Having won rave reviews in the UK, Our Child of the Stars hits the US and Canada on 3rd March. Available as hardback, the three e-book formats, and audiobook! (BTW if your local shop doesn’t stock it, they can order it.)
The LA Times loved it
“It’s 1969, the year of the moon landings, Woodstock and the ongoing Vietnam war. Against this backdrop, Gene and Molly Myers have been having a rough time since their child died some years before. [When] a meteor strikes their New England town… Molly is given the task of caring for the gravely ill survivor – an alien child called Cory.
Cory’s difference to others highlights the real messages that have been tenderly provided here – those of acceptance, warmth of human spirit along with parental love and sacrifice. It’s a wonderfully emotional, heart-warming journey of what it really means to be a parent and a reminder that at times it feels like society as a whole hasn’t really become any more accepting of those who are different since the 1960s.”
The British Fantasy Society just reviewed Our Child of the Stars warmly. I wrote it in part as a love letter to science fiction, but also to fiction in general. I really want to bring in a broad audience, and certainly the audience has been broad, if not vast.
I spent a lot of time worrying about whether I would manage to alienate both SF readers and general readers. But I had considered less the SF v fantasy argument. The marvellous pair Sue Tingey and Juliet McKenna who blurbed my books, and in Juliet’s case reviewed it for SF magazine Interzone, are fantasy writers.
Many people like both, and most people accept the boundaries are a matter of opinion. Attempts to produce rigorous definitions flounder, in part because some things like time travel machines and faster than light travel are not currently believed possible but look ‘sciencey’ enough to pass.
Ray Bradbury’s books are full of things which include star ships, Mars colonies, and time travel. Yet he claimed that all his work was fantasy except Fahrenheit 451. I’m amused to see genre powerhouse Forbidden Planet list Our Child of the Stars as fantasy, and I can see their point.
I think some of our choices are based on the aesthetic. Bradbury’s dreamy prose, and limited interest in the nuts and bolts, makes his work more like a fantasy.
Stories exist. Genres are helpful, by hinting what the ground rules are, and when to shelve it.
Launch of the All Good Bookshop, Friday Sept 20th. Gather from 5pm. Also the launch of my book in paperback. It is Blue Harbour Yard, three minutes from Wood Green Station. BAB/snacks. I wrote about why this new bookshop matters here. Support independent bookshops!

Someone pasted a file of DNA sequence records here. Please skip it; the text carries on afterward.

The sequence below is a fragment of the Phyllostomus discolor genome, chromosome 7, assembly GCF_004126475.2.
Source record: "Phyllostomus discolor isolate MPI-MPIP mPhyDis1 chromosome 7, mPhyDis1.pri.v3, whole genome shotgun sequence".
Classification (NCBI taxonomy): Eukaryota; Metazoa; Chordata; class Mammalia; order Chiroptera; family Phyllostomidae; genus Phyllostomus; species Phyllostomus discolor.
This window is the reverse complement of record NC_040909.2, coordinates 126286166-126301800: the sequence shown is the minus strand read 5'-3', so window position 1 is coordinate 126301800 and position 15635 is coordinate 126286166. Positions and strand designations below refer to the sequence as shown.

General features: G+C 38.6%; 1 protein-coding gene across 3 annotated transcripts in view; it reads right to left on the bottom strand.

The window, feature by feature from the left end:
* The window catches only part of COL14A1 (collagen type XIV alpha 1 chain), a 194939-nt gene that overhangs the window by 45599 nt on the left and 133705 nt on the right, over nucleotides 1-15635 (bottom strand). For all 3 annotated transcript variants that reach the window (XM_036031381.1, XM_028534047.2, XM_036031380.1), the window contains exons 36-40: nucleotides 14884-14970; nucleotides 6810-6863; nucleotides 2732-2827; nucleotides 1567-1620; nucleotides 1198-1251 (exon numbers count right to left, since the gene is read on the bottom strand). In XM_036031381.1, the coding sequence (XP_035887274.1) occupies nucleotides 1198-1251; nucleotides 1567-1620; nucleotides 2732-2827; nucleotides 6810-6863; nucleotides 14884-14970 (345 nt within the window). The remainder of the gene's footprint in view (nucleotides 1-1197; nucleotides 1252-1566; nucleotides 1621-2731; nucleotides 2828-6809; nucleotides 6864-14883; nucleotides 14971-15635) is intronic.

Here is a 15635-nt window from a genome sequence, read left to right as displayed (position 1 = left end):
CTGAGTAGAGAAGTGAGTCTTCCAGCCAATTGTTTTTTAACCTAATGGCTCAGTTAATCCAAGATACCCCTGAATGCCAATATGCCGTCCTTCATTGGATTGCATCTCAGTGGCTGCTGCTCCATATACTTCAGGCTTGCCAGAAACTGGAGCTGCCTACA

I am also doing a signing at the ever-supportive Waterstones Enfield, from 12-2pm, Saturday 21st Sept. Support Enfield’s only substantial bookshop!
You can order a copy from either and I will sign if you like…
There is a long unedited video of me talking to a friendly crew at Friends House in the Euston Rd. Part one here It is on Facebook (search for @quakercentre.) Good event, but we could have covered so much more!
Many great books have great sequels, some even surpassing the first book. Yet the debut author faced with a sequel faces some special issues.
The first book may have taken five years to write and a year to edit. The publisher will want to see the sequel within a year. Building on the audience is key – the book must build on what made fans of The First One like it, but not be a mere reheating. Certainly, it needs to be bigger, bolder… Widening it to reach new fans may annoy the existing ones. Fewer people will review the second, and they may have less compunction about being critical.
Sequels can be close or distant. Close sequels flow easily one to another. The Lord of the Rings was written as one book, divided into three by the publisher. Gene Wolfe’s Book of the New Sun follows the same protagonist through his quest with little gaps between books. Or, sequels can be more distant. Ursula Le Guin’s second Earthsea book, the Tombs of Atuan, starts in a different country with a different protagonist. Ged, hero of the first book, turns up half-way through as a foreign prisoner. In an extreme case, Adrian Selby asked to write another book in his Snakewood world chose to write one set two hundred years before, explaining the origins of a legendary figure in the first one.
Admiring Selby’s gall, there was never much choice for me. People who wanted to read a sequel universally want to know what happens to Gene, Molly and Cory, in the very different situation facing them after the first book. And I knew what that was, so I’m happily writing that.
A lost child, the family who try to protect him and the secret that refuses to stay hidden . . .
Molly and Gene Myers were happy, until tragedy blighted their hopes of children. During the years of darkness and despair, they each put their marriage in jeopardy, but now they are starting to rebuild their fragile bond.
This is the year of Woodstock and the moon landings; war is raging in Vietnam and the superpowers are threatening each other with annihilation.
Then the Meteor crashes into Amber Grove, devastating the small New England town – and changing their lives for ever. Molly, a nurse, caught up in the thick of the disaster, is given care of a desperately ill patient rescued from the wreckage: a sick boy with a remarkable appearance, an orphan who needs a mother.
And soon the whole world will be looking for him.
Cory’s arrival has changed everything. And the Myers will do anything to keep him safe.
A remarkable story of warmth, tenacity and generosity of spirit, set against the backdrop of a fast-changing, terrifying decade.